JDK: I didn’t have any difficulty in finding one, I had trouble finding one that I felt comfortable with. The first woman I went to, she asked, ‘Can I record you for my class?’ And older white woman. That threw me off because I was thinking, ‘I don’t want to be your Black pet project.’ When I would cry, she would cry. And she’d say, ‘I just feel bad that you feel so bad.’ I was like, wait a minute, you can’t be crying too.
She said, ‘I just want you to know so many other women experience this.’ I understood that but I’m not talking about them, I’m talking about me.
So I stopped going to her.
I always had anxiety and OCD but I didn’t know that that was called.
I saw Dr. Shenard, a middle aged Jewish man. I started going to him and I still see him today. Changed my life. We did exposure therapy. We did cognitive behavioral therapy. And what made me most comfortable in seeing him, was I told him, ‘I’m Black and that really has an effect on who I am as a person. So if you don’t understand the Black experience—as much as you can from a therapeutic lens, then I don’t want to work with you.’
And he was like, ‘I got it. I understand.’
Our relationship grew so much that he helped me with She Matters.
MN: How long after your work with your therapist did you think to launch the idea of She Matters?
JDK: So, I did therapy and I said, ‘If I was not better by one year, I would start meditation.’ And on my daughter’s first birthday, I was better but I was still ruminating. I knew I needed some type of help to take the edge off of what I was experiencing. And I have never taken any antidepressants. But one of my friends told me, ‘This isn’t just about your daughter. It has so much to do with what you’ve experienced.’
She broke it down and I said, ‘I got to get help.’ I went to a psychiatrist, a Nigerian American. She worked with me and I started taking medication.
The first time a doctor tried to give me medication, when I was six months postpartum, I went to my aunt’s house and she flushed it down the toilet.
JDK: Yes! So I’m still getting to your question. That’s when I knew there was a problem and that’s when I had the first Black women mental health brunch. It was ages 25-55 and women were breaking down in that room talking about the judgement that they received from so many women in their families. One woman said she kept telling her mom she needed help and she didn’t believe her until she checked herself into the psych ward.
I knew I had to do something at that point. So I started then. It ended up being my thesis project when I was NYU.
I just started interviewing Black women and so many had the same experiences that I had. The guilt in knowing you need something else. Or actually getting on a medication and not having any follow up. Do you know how many times Black women are prescribed a medication by their OBGYN and there is no follow up?
If you’re on an antidepressant, you should be working with a psychiatrist. I have been on an antidepressant for a year and five months and I have an appointment every month to check what’s going on with me, to see that it’s working.
And what happens is, a lot of Black women start, they don’t have the follow up care and they say, ‘It didn’t work for me. I didn’t like the way I felt.’ That’s because you need someone to be in a partnership. This is a journey.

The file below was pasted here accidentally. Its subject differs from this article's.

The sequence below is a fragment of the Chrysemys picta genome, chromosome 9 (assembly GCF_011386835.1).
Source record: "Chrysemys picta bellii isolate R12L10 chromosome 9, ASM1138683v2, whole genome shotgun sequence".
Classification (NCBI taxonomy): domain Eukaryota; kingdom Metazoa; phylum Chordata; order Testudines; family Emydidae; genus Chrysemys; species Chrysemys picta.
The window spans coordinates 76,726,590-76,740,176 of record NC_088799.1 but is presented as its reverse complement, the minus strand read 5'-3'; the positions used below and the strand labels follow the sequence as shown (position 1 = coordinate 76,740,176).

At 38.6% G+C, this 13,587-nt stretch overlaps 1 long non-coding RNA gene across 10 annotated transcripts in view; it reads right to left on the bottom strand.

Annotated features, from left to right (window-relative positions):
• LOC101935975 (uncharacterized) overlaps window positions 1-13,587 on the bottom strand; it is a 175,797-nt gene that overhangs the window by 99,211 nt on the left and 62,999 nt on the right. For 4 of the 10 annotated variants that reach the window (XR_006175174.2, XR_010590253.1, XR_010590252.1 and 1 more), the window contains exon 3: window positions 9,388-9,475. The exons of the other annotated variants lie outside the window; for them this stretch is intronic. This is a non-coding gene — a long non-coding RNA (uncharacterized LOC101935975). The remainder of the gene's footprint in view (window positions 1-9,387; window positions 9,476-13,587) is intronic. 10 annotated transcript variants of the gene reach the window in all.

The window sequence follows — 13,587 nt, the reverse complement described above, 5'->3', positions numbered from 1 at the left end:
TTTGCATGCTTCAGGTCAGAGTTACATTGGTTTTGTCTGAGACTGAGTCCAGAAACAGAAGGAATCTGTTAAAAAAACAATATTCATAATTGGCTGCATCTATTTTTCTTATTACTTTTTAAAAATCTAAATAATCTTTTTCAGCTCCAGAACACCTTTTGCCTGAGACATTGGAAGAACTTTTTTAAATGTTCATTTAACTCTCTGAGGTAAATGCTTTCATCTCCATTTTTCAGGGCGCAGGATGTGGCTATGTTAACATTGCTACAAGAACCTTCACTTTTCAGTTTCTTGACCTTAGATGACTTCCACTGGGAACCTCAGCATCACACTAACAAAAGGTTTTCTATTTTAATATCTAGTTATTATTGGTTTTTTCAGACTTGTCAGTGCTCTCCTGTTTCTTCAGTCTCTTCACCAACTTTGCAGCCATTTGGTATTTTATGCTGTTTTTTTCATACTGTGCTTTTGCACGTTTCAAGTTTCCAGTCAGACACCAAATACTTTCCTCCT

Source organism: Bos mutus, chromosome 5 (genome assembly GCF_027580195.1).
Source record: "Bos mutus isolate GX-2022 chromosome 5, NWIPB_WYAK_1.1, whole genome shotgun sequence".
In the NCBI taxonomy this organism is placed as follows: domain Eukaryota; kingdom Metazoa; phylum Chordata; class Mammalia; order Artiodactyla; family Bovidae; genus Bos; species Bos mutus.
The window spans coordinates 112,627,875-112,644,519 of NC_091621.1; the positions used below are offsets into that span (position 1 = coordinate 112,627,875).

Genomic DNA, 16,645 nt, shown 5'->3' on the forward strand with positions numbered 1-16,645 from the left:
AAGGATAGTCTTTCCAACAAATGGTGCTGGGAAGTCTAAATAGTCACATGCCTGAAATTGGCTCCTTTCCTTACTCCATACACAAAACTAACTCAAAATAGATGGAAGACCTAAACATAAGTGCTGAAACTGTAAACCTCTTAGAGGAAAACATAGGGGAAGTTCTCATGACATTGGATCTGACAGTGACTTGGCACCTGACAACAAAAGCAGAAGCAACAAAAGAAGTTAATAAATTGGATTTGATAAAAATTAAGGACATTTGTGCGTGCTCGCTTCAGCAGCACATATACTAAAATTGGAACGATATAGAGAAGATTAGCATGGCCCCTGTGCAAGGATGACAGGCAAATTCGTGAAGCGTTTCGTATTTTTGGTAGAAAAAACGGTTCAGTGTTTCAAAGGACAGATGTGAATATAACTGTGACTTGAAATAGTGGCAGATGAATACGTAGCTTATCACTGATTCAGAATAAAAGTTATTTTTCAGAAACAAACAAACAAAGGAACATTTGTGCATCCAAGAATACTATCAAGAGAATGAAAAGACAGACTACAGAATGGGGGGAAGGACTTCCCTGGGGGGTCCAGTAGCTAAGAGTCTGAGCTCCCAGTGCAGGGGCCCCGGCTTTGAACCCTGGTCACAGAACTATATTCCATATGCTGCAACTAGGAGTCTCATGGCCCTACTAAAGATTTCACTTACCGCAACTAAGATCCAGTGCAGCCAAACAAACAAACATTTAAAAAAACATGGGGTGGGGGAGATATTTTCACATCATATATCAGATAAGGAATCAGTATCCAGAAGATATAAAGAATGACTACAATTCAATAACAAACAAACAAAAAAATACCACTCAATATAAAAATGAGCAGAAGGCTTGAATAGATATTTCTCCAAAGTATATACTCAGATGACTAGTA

And after you have kids, you’re always in a space of new. My daughter will only be one once. My daughter will always be three once. You’re always changing.
Just the lack of information, support- all of that made me say we have to do better for each other. We have to stop being silent. Silence is an enemy to getting better. Silence is an enemy to happiness and peace of mind.
And the more I shared, the more I had women tell me, I’ve experienced that too. I know that we are strong but to our detriment.
MN: And we should be allowed to be our full selves and sometimes that doesn’t always include strength.
JDK: Right and we have to be okay with speaking to one another and saying, ‘I really need you right now. I don’t feel like myself.’
MN: So tell us what She Matters offers.
JDK: It’s community, socially relevant resources, and culturally competent therapists.
Right now there is a premium model. When you sign up through email, the information and the list of therapists, all of that is free.
JDK: I want Black women to know that there is a place where they can go for help, where they can be their full selves. Where they can meet other women who’ve experienced what they’ve experienced and learn from them. I want us to feel safe. I want Black women who are experiencing postpartum anxiety and depression to feel safe through all of their emotions and their postpartum journey.
In addition to the traditional Western therapy, She Matters will also offer other forms of healing like acupuncture, Ayurvedic treatments, and massage therapists.
JDK: We want women to figure out what is your wellness equation? For me it looks like therapy, acupuncture, and medication right now. Getting to where I am now was not just Western medicine.
The She Matters app will be available for download in the first week of September. Visit SheMatters.io and sign up for the newsletter, to attend virtual events or to find a therapist. Let a Black woman know, she may be suffering in silence.